Federal government wreaking child-care havoc across Canada
The federal government take over of Canada’s child-care sector continues to go poorly. This should not surprise anyone familiar with Canada’s government-run health-care system (which is a shambles), Canada’s governmental management of agricultural output (which deliberately creates scarcity) or the track record of government economic control in general.
The deleterious effects of the government’s child-care program have been widely reported in, among other places, the government-funded media. The CBC reported in March that “child-care centres across the country are so short-staffed now that they are turning away parents looking for spots.” There is, according to the CBC, a staffing “crisis” in child care.
According to a separate CBC report, there are many cases “of daycare centres running at half capacity, asking parents to take their kids out of care for a day or two a week, or even shutting down operations entirely.” A policy coordinator with an Ontario child-care non-profit organization said this is “the worst workforce crisis child care has ever faced.”
The Trudeau government is wreaking child-care havoc not only in Ontario but around the country. Again, according to CBC, in British Columbia government money is pouring into child-care centres that sit empty due to lack of staff, in Alberta the worker shortage has created a “crisis,” in Nova Scotia only 400 of 1,500 child-care spots promised by the end of 2022 were actually created, and in Manitoba there’s an estimated shortage of about 3,000 workers.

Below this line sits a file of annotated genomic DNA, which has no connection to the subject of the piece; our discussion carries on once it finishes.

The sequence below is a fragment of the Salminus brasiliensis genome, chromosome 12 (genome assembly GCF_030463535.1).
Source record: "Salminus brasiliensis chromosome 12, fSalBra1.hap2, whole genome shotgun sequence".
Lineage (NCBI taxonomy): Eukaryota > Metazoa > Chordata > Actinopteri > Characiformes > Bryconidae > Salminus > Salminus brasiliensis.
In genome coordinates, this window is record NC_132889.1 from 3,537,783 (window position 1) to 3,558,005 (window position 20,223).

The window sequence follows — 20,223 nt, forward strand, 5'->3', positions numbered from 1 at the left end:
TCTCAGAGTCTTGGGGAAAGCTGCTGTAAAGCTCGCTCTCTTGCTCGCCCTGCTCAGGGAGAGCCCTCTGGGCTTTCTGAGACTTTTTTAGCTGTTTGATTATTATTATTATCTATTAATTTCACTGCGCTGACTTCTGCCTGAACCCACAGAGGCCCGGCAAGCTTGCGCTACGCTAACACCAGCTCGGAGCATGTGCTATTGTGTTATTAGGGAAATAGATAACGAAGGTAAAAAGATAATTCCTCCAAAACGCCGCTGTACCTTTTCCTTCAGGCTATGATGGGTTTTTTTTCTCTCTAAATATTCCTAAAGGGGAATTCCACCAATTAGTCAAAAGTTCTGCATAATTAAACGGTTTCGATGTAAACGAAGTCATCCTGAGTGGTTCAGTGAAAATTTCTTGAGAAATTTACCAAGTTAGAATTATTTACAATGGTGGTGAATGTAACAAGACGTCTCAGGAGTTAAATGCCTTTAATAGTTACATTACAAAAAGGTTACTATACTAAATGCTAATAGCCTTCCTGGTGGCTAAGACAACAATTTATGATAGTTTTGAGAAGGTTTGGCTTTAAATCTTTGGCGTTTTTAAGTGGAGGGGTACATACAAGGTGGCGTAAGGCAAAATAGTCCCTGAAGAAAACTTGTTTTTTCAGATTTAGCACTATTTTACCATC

Another CBC story reported that in Ontario the inflated demand is “leaving working families with kids languishing on wait lists with no end in sight.” It quoted a parent in London who said “the system seems to have entirely collapsed.” Yet another CBC report quoted a Windsor parent who said “some waitlists are as long as a year and a half to two years.”
Stories from CBC Radio present additional evidence of a child-care crisis. “Parents in this province already know,” said the host of a CBC morning show in St. John’s, Newfoundland and Labrador, “that we have had $10-a-day day care since January. But many of those parents say they simply can’t find child-care spaces.”
There are a few clear problems with the federal program. First, the real cost is not $10 per day—that’s only the out-of-pocket cost. The total cost, which includes taxes, is far higher. Even worse, the government has taken control away from parents over how their child-care money is spent. And clearly, if the quantity of child-care available at $10 is effectively zero, then the advertised price tag is a lie.
How scarce are child-care spaces? The St. John’s morning show also highlighted a family waiting since the birth of their child—almost two years ago—for appropriate child care, without seeing any progress. It’s the same experience “most people are having here in our province,” said the mother, “which is that there is just a lack of child care.”
From coast to coast, the child-care sector is suffering crisis and widespread shortage—the entirely foreseeable result of a massive expansion of government control. The lesson is clear; we should want less government involvement, not only in child care, but given its horrible track record of organizing industry, in many other sectors, too. Those include health care, agriculture and the media—notwithstanding some good reports in the government-funded media on the failures of government child care.
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